Though X-ray changes are similar in both osteoarthritis and rheumatoid arthritis, the distinguishing feature in rheumatoid arthritis is loss of bone density. Unlike in osteoarthritis blood tests are available in the diagnosis of rheumatoid arthritis. However, they are not accurate. Rheumatoid factor in 7 percent of people above the age of 70 years, test +ve for rheumatoid factor without the presence of rheumatoid arthritis. The test by itself is therefore, not very reliable. Anti-inflammatory drugs like NSAID (Non Steroidal Anti-Inflammatory Drugs) are commonly used in both types of arthritis of the hip joint.

Osteonecrosis: Though pain is the commonest symptom in both types of arthritis there is one condition known as Osteonecrosis which is not an arthritis type but yet presents with severe pain. Osteonecrosis is a condition that occurs when blood flow to an area of bone is restricted.

If an inadequate amount of blood flow reaches the bone, the cells will die and the bone may collapse. Hips is one of the most common places where osteonecrosis occurs. In this condition a  part of the femoral head dies and the dead bone cannot withstand the stress of walking. The necrosed head collapses and this leads to irregular shape of the bone.

The collapse of the dead bone leads to more severe pain. Though the cause for this rare type of condition is not known, it is believed that excessive use of alcohol and drugs containing cortisone are the common causes for osteonecrosis. In majority of cases the cause is idiopathic, meaning cause is unknown.

There are few more conditions which can affect the hip joint. These include:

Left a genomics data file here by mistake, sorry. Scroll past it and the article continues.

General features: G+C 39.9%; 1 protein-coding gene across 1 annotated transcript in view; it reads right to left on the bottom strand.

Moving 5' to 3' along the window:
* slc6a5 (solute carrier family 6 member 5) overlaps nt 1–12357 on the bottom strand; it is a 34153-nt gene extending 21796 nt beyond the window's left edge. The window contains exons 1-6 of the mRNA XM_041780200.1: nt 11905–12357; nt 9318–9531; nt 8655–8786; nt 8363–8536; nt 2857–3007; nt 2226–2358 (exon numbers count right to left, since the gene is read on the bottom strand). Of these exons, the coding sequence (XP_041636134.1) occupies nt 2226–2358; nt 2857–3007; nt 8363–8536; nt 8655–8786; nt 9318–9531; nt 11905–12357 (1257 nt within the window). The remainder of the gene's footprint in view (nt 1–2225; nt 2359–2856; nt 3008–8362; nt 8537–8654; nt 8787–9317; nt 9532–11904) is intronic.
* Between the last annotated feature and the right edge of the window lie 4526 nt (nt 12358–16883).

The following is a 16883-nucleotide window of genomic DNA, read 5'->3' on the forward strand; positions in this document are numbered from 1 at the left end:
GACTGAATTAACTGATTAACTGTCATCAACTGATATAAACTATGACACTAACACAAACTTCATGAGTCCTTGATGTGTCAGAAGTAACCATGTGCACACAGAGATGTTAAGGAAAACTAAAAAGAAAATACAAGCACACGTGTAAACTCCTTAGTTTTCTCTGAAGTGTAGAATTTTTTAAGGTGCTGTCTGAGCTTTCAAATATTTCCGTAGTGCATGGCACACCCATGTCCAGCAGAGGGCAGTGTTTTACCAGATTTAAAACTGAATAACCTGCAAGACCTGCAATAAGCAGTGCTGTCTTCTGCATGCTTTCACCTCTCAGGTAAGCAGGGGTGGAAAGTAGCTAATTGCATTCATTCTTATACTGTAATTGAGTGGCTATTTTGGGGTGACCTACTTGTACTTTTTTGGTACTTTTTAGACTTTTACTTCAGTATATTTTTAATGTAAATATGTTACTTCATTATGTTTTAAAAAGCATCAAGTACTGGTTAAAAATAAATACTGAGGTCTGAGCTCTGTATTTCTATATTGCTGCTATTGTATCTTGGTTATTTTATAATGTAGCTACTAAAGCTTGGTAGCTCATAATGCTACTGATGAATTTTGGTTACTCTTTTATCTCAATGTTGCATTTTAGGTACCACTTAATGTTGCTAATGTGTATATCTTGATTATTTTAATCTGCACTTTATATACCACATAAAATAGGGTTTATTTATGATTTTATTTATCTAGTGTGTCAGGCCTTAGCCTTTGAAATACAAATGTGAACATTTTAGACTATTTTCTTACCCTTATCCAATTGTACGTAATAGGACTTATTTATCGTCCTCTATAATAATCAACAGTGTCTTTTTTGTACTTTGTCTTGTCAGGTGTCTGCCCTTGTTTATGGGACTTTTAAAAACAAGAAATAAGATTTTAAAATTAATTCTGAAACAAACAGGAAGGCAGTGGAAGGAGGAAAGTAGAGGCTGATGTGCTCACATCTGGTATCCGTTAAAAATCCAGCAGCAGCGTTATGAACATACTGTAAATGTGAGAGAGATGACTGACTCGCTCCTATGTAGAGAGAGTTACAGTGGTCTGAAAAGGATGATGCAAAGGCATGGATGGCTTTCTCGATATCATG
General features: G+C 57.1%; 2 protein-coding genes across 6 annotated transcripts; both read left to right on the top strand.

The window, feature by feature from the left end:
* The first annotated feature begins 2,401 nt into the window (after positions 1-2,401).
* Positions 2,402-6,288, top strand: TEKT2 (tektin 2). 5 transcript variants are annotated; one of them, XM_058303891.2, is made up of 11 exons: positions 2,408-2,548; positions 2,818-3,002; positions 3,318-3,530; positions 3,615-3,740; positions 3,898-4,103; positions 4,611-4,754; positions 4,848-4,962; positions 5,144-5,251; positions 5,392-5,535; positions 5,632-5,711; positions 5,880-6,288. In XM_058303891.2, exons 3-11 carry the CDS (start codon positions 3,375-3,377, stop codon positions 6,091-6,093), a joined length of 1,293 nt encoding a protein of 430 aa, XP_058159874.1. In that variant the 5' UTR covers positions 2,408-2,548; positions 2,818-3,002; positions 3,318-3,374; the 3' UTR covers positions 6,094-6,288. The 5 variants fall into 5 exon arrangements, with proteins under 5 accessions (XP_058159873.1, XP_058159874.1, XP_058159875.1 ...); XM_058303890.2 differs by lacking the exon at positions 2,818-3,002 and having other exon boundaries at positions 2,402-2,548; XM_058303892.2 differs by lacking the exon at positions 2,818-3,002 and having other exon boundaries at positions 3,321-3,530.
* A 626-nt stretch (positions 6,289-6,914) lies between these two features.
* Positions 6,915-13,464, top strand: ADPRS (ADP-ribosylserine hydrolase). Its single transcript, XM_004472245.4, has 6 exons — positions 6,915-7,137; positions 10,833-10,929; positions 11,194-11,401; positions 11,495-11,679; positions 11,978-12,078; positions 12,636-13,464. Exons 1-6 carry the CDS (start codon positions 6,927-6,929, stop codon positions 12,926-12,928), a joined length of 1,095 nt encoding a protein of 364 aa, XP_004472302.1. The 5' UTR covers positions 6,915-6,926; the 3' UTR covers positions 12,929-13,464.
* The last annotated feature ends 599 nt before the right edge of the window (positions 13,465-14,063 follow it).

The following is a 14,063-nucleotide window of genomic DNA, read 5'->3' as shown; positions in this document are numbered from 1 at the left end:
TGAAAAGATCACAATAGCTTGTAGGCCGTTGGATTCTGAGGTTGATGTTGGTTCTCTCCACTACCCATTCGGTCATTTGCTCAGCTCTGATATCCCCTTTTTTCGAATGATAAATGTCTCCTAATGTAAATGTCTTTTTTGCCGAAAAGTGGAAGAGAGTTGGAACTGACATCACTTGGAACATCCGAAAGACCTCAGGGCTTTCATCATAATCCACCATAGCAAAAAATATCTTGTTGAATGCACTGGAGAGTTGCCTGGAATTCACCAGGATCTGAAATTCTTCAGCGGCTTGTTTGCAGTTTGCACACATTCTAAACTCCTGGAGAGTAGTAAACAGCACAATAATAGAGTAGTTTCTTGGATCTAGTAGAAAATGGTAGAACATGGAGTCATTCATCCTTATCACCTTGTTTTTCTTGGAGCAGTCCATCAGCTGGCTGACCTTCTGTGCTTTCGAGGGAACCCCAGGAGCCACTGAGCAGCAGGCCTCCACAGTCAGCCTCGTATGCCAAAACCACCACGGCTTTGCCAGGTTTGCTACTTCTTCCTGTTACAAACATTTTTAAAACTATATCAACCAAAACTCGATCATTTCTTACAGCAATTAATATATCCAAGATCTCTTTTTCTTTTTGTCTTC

• Lumbar Pain-Referred Symptoms: Many problems in the back and spine can mimic a hip joint problem leading to confusion in diagnosis. Herniated Disc and Sciatica are the two common conditions which can mimic hip joint pain though in effect,the hip joint is free from any problem.
  • Snapping Hip Syndrome: this condition includes three distinct problems namely the 1) IT (intertrochantric) band snaps over the outside of the thigh 2) The deep hip flexor snaps over the front of the hip joint and 3) Tears of the cartilage and the labrum, around the hip socket can cause a snapping sensation.
  • Muscle Strains: Any train in the muscles around the hip and pelvis can cause pain and spasm. The most common strains are a groin pull and strain in the hamstring muscles of the thigh.
  • Hip Fracture: A fracture in the hip is most common in elderly patients especially if associated with osteoporosis, a condition in which the bone becomes brittle due to low density. Treatment of a broken hip requires surgery, to either replace the broken portion or repair it.

Childhood hip problems are yet another category affecting a hip from childhood. Only a brief mention of the possible problems in this category will be made. These include:

1) Developmental Dysplasia a condition characterized by dislocation of the hip joint in infancy which might not present with pain but might lead to early arthritis later, including problems in walking.

2) Leg-Calve-Perthes Disease also known as perthes disease, is almost similar to osteonecrosis affecting adults. If it is severe it can lead to permanent damage to the hip joint and early arthritis.

*Disclaimer: This is not medical advice. The content is for educational purposes only. Please contact your doctor for any health care issues.